Earlier before the HRPP members marched from Petesa, party leader and former PM for Samoa Tuileapa Dr Sailele Malielegaoi made it clear to their supporters that they would be turning back from wherever police would stop them.

“O le mea lava e taofi mai ai tatou, tatou filemu pea, e fai aso Le Alii”.

Tuilaepa also intervened when tensions ran high, and stepped out of his car to calm members of his party.

“This happens to all of us, when we are upset and these things arise out of heightened tensions it is hard to remain patient;

“But this is a public road. Never before have protest marches in Samoa been stopped, and citizens not allowed to access public roads,” said Tuilaepa.

The HRPP leader went on to mention historical protests against the government over the years, that were allowed by the HRPP government to proceed, without hindering the rights of citizens to assemble and walk on public roads.

“During the time of Tofilau there were protest marches.. during the time of Fiame and Misa Telefoni.. we never blocked the public roads to protestors..

“Now we have no voice in there. And they will pass the budget quickly today without proper debate,” said Tuilaepa who also questioned the quorum being met.

“But today we come in peace, we will rest here under this ulu tree and tapuai today’s Parliament session”, said Tuilaepa as he led his group of elected MPs to rest under the shade of nearby trees along the side of the road.

Speaking to the media, Sulamanaia said they are elected MPs chosen by their respective districts, and they wanted to be in Parliament today to debate the government budget.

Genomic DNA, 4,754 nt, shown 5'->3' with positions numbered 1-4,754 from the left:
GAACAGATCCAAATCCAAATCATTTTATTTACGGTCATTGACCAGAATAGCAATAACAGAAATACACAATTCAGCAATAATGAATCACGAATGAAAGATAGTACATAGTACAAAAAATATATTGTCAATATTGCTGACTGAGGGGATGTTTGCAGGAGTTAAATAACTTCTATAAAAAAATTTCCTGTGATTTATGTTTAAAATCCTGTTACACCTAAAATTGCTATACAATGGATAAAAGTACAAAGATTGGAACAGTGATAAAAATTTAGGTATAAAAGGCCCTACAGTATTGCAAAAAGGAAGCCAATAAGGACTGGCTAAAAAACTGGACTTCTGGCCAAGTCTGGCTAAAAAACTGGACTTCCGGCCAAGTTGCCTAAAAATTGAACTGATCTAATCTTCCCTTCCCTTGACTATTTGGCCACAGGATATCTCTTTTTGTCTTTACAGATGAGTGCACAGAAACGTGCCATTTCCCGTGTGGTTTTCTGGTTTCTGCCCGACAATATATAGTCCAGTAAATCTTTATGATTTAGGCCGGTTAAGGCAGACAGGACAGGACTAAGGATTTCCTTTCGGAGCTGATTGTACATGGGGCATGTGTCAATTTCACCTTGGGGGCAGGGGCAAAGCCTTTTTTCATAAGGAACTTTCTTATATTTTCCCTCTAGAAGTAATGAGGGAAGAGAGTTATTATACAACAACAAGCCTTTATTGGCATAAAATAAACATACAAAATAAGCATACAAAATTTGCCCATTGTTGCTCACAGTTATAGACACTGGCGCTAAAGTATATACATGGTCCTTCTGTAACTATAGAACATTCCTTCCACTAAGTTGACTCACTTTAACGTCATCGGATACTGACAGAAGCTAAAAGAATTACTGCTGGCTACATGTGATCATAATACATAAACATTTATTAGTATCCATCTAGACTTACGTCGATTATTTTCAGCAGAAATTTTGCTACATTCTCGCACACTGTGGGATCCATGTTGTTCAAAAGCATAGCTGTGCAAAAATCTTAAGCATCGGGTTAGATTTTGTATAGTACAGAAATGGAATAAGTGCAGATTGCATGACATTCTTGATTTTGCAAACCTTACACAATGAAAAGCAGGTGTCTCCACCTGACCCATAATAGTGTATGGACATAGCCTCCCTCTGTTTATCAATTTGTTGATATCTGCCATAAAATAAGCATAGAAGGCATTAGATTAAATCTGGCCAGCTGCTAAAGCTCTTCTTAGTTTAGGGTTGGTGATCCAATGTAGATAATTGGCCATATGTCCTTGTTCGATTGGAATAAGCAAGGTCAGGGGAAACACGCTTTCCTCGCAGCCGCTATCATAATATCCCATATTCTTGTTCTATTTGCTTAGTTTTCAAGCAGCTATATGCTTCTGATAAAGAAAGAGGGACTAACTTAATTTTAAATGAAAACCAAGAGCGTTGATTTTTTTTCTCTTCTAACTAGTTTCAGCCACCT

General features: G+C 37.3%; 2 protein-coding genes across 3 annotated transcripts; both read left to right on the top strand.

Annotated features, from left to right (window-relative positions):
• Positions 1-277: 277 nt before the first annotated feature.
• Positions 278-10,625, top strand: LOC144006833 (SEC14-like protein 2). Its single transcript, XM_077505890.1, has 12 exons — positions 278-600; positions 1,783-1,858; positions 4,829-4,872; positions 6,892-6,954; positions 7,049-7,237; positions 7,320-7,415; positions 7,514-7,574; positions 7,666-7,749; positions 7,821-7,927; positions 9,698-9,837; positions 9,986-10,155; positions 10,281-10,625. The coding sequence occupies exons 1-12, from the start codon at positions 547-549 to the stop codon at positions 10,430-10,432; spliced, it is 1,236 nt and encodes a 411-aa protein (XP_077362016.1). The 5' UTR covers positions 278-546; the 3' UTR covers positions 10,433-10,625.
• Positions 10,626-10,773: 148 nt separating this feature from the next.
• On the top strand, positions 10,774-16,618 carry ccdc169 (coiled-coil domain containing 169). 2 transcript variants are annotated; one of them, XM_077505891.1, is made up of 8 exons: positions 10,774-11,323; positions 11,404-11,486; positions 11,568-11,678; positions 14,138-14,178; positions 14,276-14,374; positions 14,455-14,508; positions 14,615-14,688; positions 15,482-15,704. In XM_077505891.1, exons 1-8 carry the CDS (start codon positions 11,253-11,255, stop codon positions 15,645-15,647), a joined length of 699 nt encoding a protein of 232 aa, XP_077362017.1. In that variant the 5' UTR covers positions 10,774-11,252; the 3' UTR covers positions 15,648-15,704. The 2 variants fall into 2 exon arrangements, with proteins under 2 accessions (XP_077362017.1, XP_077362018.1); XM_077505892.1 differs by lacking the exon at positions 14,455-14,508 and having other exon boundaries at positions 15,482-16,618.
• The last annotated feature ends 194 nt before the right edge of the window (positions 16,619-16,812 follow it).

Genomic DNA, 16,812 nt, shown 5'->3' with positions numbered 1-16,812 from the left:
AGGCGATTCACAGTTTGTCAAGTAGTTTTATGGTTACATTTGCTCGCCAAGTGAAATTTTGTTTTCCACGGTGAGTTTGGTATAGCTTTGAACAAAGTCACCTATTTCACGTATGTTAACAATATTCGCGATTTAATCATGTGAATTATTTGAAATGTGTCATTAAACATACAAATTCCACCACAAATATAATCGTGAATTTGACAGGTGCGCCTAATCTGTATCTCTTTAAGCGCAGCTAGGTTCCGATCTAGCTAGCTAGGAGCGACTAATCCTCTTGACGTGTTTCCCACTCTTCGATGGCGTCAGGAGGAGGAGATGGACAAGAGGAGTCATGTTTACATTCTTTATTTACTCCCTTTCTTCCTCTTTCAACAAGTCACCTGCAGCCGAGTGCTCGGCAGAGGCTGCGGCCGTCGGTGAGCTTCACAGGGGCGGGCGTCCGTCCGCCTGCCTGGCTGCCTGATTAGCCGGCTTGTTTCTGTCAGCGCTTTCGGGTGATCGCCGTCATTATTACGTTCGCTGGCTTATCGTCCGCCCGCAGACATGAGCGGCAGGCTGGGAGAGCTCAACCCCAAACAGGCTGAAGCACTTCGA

“We don’t come to create any unrest, no. We have been elected, and we do want to walk into Parliament House because that is where political debate must take place,” said Sulamanaia.

Sualamanaia said as an elected MP he wanted to debate the budget.

“We are sad this morning that we, as leaders, have been blocked here. It is sad to think that future generations would see this and what would they take from this?,”

“But we also thank God that there is still peace and no unrest. We humble ourselves and await a way forward,” said Sulamanaia. “Thank you Samoa for your support. We stand together to fast and pray for Samoa,” said Sulamanaia.

HRPP’s elected MP’s returned to the Petesa Headquarters after waiting for some time, however, could not enter Parliament grounds.

The 26 FAST MPs including the Speaker were sworn in on the 24th of May 2021, the 45th day after general elections however, 25 HRPP MPs elected at the April 9 general elections refused to attend without the 6th woman MP that would have leveled their numbers to 26 at the time. At least 7 HRPP members have since lost their seats or resigned since the April 9th general election, however Tuilaepa says they still all need to enter Parliament, where their resignations or removals by court order can be made official and formalised.

Tuilaepa spoke again at Petesa HRPP headquarters on Tuesday afternoon, telling his HRPP supporters to stay calm and to return to their respective villages to await an update on the future of HRPP elected MPs, still not sworn in and unable to participate in Parliamentary debates.

Marieta H Ilalio